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Mike Lieberthal will represent Phillies at MLB Draft whether you like it or not

There's nothing you can do to change this, and why would you want to.

MLB: Atlanta Braves at Philadelphia Phillies Bill Streicher-USA TODAY Sports

Young players don't just get a phone call from a windowless room full of thirty men in suits, informing them for which team they will be playing during their adult years. There is much pomp and circumstance, from thousands hours of pre-coverage to the mid-draft speculation to the post-draft wind-down celebrity wine mixer.

In the between all of that, MLB asks each team for a representative, giving each franchise a chance to honor a former player, coach, or other icon.

As you can see, the Phillies have tapped Mike Lieberthal (and Ed Wade) to serve as their reps. Mike Lieberthal, you need no reminder, served as the Phillies' homegrown catcher from 1994-2006, becoming a de facto leader and refusing to quit, even when the team and the rest of its players sucked or when his body began to fail. At 44 years old, the Glendale, CA native is often cited as one of the new organizational bright spots of the years in which he played on the team.

Given his fairly innocuous, friendly career here, it makes sense that some people absolutely despise him.

I have a few questions for you, people who don't like Mike Lieberthal: Who are you? Who do you really have a problem with? Yourself? Your parents? The cankerous imp clutching your shoulder with its yellowed talons, hissing in your ear that you should hate everything? The man is going to, what, sit at a table? Maybe answer a phone? It's got all the impact of a guy in a restaurant realizing he's been stood up.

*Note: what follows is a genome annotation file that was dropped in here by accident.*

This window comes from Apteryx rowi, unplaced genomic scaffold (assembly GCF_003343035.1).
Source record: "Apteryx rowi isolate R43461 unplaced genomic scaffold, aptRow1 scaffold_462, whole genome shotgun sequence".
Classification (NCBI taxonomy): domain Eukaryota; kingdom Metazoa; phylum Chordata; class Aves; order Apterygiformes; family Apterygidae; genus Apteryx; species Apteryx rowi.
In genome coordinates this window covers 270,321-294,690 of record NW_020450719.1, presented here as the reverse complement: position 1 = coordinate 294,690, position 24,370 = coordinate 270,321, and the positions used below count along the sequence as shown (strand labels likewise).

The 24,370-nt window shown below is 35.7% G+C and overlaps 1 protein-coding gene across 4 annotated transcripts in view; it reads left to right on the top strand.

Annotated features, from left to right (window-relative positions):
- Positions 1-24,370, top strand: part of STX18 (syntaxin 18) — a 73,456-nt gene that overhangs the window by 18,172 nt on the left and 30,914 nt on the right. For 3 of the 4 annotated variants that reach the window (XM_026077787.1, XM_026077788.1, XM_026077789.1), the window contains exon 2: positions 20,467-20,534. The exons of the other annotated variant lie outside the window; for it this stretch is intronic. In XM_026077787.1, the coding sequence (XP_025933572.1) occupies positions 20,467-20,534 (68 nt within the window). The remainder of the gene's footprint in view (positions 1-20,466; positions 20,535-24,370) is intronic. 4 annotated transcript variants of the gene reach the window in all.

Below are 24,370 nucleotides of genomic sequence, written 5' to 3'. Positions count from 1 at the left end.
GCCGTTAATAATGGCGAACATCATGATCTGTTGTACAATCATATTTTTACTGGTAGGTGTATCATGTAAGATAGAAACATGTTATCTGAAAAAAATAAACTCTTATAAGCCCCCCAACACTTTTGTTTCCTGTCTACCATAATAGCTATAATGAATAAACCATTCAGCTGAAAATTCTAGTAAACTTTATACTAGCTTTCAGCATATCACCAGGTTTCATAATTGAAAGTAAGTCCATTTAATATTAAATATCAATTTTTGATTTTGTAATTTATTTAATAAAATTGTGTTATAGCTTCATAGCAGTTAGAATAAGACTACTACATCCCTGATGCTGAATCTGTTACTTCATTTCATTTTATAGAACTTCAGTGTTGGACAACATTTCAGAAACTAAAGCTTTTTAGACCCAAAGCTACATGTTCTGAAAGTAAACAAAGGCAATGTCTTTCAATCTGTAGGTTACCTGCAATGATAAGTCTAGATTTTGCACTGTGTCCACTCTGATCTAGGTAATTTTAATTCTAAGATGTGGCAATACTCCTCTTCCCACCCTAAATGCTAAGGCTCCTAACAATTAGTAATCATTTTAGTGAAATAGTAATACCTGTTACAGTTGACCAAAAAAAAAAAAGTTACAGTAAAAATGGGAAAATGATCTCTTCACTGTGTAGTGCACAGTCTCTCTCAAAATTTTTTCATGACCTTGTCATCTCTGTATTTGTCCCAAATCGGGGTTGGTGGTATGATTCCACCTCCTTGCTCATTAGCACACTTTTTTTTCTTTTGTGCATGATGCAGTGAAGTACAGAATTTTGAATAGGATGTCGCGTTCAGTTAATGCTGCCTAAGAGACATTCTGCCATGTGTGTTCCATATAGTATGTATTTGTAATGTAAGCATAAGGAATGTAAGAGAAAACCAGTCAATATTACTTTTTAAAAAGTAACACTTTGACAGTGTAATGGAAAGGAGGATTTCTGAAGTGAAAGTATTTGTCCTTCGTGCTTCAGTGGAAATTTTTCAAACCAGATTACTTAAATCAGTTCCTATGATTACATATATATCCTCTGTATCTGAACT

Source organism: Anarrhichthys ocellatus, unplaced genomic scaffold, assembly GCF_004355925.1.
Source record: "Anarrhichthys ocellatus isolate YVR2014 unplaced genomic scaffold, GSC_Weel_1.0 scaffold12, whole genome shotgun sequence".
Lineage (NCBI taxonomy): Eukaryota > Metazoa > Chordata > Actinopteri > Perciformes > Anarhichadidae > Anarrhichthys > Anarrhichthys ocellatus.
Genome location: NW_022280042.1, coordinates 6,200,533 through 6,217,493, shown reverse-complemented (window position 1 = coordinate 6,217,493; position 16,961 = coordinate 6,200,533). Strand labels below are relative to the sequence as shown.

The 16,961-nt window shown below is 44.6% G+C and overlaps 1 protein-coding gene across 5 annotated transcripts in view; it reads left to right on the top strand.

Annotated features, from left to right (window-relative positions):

Lieberthal bridged the long, deep void between playoff seasons - he probably houses some stifled bitterness to that fact - and all it cost him was both of his knees. Instead of Chase Utley, he had Marlon Anderson. Instead of Roy Halladay, he had Kevin Millwood. Instead of Aaron Nola, he had a 23-year-old Bruce Chen. The Phillies put him on the Wall of Fame in 2012 and then pretty much closed the book on the rest of the mid-'90s to early '00s (I assume they might have left Scott Rolen some unanswered voicemails). I'm having a hard time figuring out what his presence could do to hurt the Phillies' drafting plans, whatever they are, outside of burning the building down and then finding all of the prospects and individually burning them down, too.

He's the only former ball player who is not an MLB Network analyst. For god's sake, let him sit at the damn table, what possible reason could you have for wanting to deny him the slightest enjoyment of life while his knees age ten times faster than the rest of his body, you screeching internet weasels?!

Really, it's the Phillies' fault for bringing in such a controversial, polarizing figure from their past like Lieberthal. Fortunately, they'll have Ed Wade there to smooth everything over.

In conclusion, I wrote all of this very late at night.